Listing ID: 77241
This light and accessory manufacturer has been established for nearly 30 years. They manufacture exquisite interior, exterior and custom light fixtures – a market segment with high barriers to entry and are listed with the Underwriters Laboratories and is certified for the Canadian sale and distribution. All of their fixtures are hand forged and finished and are LED compatible. Due to their designs, ability to customize products, prompt execution and timely delivery the firm has become a favorite with interior designers, architects, hotels and real estate developers.
Note the finanicals are pro-COVID numbers for year-end 2019. January to July annualized for 2020 puts the firm at approx. $205k on an estimated $730k in annualized revenues. Extenuating circumstances, in addition to COVID, have played a role in what is considered to be a short-term downturn.
- Asking Price: $900,000
- Cash Flow: $650,244
- Gross Revenue: $1,325,949
- EBITDA: $650,244
- FF&E: $33,013
- Inventory: $450,000
- Inventory Included: N/A
- Established: 1991
- Property Owned or Leased:N/A
- Property Included:N/A
- Building Square Footage:7,000
- Lot Size:N/A
- Total Number of Employees:10
- Furniture, Fixtures and Equipment:N/A
All of the enterprise’s furniture, fixtures, equipment, goodwill and permitting are included in the sale. $450,000 in inventory will be sold at cost at close in addition to the purchase price.
4 Weeks at 20 hrs/wk
While the industry does have a fair amount of competition, high barriers to entry coupled with the years it takes to establish credibility, build a reputation and develop a loyal client following discourages new competition.
Building upon nearly 3 decades of goodwill and customer satisfaction, as well as a formidable product offering and incredible production ability, new management may take this opportunity in any number of directions readily available to it.
The company was established in 1991, making the business 31 years old.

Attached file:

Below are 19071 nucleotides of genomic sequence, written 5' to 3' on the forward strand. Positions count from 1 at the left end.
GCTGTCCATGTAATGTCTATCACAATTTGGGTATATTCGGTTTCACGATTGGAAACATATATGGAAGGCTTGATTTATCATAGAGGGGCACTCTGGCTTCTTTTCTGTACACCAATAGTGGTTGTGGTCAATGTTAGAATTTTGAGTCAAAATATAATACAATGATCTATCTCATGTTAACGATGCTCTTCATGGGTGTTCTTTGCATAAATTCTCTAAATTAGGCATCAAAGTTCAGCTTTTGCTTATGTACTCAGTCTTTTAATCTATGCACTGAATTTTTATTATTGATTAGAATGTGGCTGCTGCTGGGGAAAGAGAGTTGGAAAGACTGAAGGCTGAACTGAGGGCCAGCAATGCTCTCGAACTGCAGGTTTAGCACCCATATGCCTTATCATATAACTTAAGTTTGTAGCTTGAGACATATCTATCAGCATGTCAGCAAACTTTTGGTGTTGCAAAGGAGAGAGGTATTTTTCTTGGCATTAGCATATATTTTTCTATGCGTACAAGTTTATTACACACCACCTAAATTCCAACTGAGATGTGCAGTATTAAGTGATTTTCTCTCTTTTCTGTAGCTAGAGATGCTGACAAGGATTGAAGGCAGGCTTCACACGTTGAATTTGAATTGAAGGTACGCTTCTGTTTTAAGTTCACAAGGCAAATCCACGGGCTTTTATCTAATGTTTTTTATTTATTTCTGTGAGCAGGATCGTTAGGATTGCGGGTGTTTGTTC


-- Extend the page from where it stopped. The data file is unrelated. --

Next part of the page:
The transaction doesn't include inventory valued at $450,000*, which ins't included in the listing price.
The company has 10 employees and is located in a building with approx. square footage of 7,000 sq ft.
The real estate is leased by the business for $6,000 per Month
Why is the Current Owner Selling The Business?
There are all sorts of reasons why people decide to sell operating businesses. Nevertheless, the true reason vs the one they tell you might be 2 absolutely different things. As an example, they might state "I have a lot of other responsibilities" or "I am retiring". For lots of sellers, these factors are valid. But also, for some, these may simply be justifications to try to conceal the reality of altering demographics, increased competitors, recent reduction in incomes, or an array of various other factors. This is why it is really essential that you not depend entirely on a vendor's word, but instead, make use of the vendor's response combined with your general due diligence. This will paint a much more realistic image of the business's present situation.
Existing Debts and Future Obligations
If the current entity is in debt, which many businesses are, then you will certainly have reason to consider this when valuating/preparing your offer. Lots of companies take out loans in order to cover items such as stock, payroll, accounts payable, and so on. Remember that sometimes this can indicate that earnings margins are too tight. Lots of companies come under a revolving door of taking loans as a way to pay back various other loans. In addition to debts, there may also be future obligations to consider. There might be an outstanding lease on equipment or the structure where the business resides. The business might have existing contracts with vendors that should be met or may lead to charges if canceled early.
Understanding the Customer Base, Competition and Area Demographics
Exactly how do operating businesses in the area attract new customers? Many times, businesses have repeat consumers, which create the core of their day-to-day profits. Certain aspects such as brand-new competitors sprouting up around the area, road building and construction, as well as employee turnover can affect repeat clients and adversely affect future incomes. One essential thing to take into consideration is the placement of the business. Is it in a highly trafficked shopping mall, or is it concealed from the main road? Obviously, the more people that see the business on a regular basis, the greater the opportunity to develop a returning client base. A last thought is the basic location demographics. Is the business situated in a largely populated city, or is it situated on the outskirts of town? Exactly how might the regional median house earnings impact future revenue potential?